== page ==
4. The project is directionless with no clarity of purpose

5. It is built on unreliable and untested technology

6. The exercise becomes futile in case the project does not continue beyond the present number of 200 million enrolments

7. There is lack of coordination and difference of views between various departments and ministries of government on the project

Quotes

What was said before the elections:

NPR & UID aiding Aliens – Narendra Modi

"I don't agree to Nandan Nilekeni and his madcap (UID) scheme which he is trying to promote," Senior BJP Leader Yashwant Sinha, Sept 2012

"All we have to show for the hundreds of thousands of crore spent on Aadhar is a Congress ticket for Nilekani" Yashwant Sinha.(27/02/2014)

TV Mohandas Pai, former chief financial officer and head of human resources, tweeted: "selling his soul for power; made his money in the company wedded to meritocracy." Money Life Article

Nilekani’s reporting structure is unprecedented in history; he reports directly to the Prime Minister, thus bypassing all checks and balances in government - Home Minister Chidambaram

To refer to Aadhaar as an anti corruption tool despite overwhelming evidence to the contrary is mystifying. That it is now officially a Rs.50,000 Crores solution searching for an explanation is also without any doubt. -- Statement by Rajeev Chandrasekhar, MP & Member, Standing Committee on Finance

Finance minister P Chidambaram’s statement, in an exit interview to this newspaper, that Aadhaar needs to be re-thought completely is probably the last nail in its coffin. :-) Financial Express

The Rural Development Ministry headed by Jairam Ramesh created a road Block and refused to make Aadhaar mandatory for making wage payment to people enrolled under the world’s largest social security scheme NRGA unless all residents are covered.


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Wednesday, July 26, 2017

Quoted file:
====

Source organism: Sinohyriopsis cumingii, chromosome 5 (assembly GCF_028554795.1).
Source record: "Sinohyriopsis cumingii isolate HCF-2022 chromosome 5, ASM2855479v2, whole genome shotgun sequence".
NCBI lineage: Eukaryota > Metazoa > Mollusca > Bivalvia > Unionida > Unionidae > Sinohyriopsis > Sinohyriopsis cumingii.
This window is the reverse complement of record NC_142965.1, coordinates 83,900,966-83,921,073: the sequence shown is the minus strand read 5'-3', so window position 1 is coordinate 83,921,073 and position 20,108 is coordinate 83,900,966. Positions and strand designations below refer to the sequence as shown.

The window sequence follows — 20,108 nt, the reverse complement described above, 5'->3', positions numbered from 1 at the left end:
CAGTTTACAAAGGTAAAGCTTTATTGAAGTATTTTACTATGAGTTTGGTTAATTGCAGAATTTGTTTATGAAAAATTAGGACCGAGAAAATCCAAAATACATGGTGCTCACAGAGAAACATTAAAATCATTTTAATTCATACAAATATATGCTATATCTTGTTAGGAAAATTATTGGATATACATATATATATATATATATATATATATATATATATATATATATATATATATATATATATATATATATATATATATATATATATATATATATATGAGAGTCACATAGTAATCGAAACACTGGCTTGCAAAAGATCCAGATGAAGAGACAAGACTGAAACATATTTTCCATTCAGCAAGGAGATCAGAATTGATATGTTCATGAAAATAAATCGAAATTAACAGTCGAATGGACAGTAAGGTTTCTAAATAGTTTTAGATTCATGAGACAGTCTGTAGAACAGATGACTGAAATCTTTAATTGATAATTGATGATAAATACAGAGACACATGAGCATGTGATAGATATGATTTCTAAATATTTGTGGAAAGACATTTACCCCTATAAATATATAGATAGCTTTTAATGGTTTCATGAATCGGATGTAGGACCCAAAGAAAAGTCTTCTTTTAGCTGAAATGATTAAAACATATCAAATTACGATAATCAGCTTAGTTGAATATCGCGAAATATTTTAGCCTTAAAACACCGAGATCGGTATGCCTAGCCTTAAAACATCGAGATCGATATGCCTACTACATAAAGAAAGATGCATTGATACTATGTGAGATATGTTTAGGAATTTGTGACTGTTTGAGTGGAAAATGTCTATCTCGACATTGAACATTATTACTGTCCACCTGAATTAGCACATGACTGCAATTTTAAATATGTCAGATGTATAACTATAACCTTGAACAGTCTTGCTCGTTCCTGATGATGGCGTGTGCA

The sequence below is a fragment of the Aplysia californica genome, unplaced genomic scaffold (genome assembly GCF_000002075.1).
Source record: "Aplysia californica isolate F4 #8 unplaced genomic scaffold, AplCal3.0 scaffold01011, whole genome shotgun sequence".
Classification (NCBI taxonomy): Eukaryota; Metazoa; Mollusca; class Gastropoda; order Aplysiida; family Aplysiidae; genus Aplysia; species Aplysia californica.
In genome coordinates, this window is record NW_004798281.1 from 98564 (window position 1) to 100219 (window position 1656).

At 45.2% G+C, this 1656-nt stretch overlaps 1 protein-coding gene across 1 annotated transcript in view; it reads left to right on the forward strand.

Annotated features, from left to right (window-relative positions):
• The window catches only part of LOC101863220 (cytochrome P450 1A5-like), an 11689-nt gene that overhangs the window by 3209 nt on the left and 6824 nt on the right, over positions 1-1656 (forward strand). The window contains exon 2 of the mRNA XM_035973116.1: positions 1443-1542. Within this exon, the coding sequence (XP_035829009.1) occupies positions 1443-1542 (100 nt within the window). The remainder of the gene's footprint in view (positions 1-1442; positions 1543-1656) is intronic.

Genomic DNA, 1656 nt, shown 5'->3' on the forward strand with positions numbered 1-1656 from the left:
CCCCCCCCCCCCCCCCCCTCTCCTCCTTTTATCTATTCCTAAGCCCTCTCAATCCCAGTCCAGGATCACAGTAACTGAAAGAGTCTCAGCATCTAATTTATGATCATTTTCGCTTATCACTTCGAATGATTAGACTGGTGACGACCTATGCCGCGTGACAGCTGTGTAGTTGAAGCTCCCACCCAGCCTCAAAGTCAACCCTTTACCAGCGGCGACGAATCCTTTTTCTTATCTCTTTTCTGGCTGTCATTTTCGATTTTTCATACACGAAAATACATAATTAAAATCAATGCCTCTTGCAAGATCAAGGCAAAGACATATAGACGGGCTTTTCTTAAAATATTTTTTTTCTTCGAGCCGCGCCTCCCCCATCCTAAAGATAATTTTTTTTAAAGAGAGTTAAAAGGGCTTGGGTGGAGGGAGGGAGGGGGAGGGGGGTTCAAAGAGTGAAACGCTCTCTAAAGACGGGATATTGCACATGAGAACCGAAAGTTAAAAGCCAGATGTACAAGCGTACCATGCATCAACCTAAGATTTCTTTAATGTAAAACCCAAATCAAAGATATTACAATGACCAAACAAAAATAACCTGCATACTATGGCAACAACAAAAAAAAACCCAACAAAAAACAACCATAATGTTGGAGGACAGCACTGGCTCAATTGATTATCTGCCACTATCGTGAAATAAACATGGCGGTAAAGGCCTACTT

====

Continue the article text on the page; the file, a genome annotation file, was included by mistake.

11638 - Forthcoming Supreme Court decision on right to privacy one of the most important legal decisions in the world this year - TNNBlog

By Eben Moglen and Mishi Choudhary

Last week’s arguments before a nine-judge constitutional bench of the Supreme Court, which is at long last deciding whether Indian citizens have a fundamental right to privacy, have established two realities clearly. First, the judges see the profound importance of any decision to create such a fundamental right. Second, they would like to know just what the outlines of this right should be.

Privacy is, as Brandeis and Warren said in 1894, “the right most valued by civilised men”, “the right to be left alone”. But in our age, the age of the internet, the right to be left alone includes also the right not to be put out there, or exposed involuntarily. 

Forced disclosure of the information that comprises our identities, in the age of biometric identification, social profiles, and cashless economic transactions, damages an essential component of all personal liberties. Whether the individual’s information is used on its own, or is analysed, profiled, or linked in the “social graph” to that of other related persons, forced disclosure of personal information in today’s society creates power in the state which receives that information.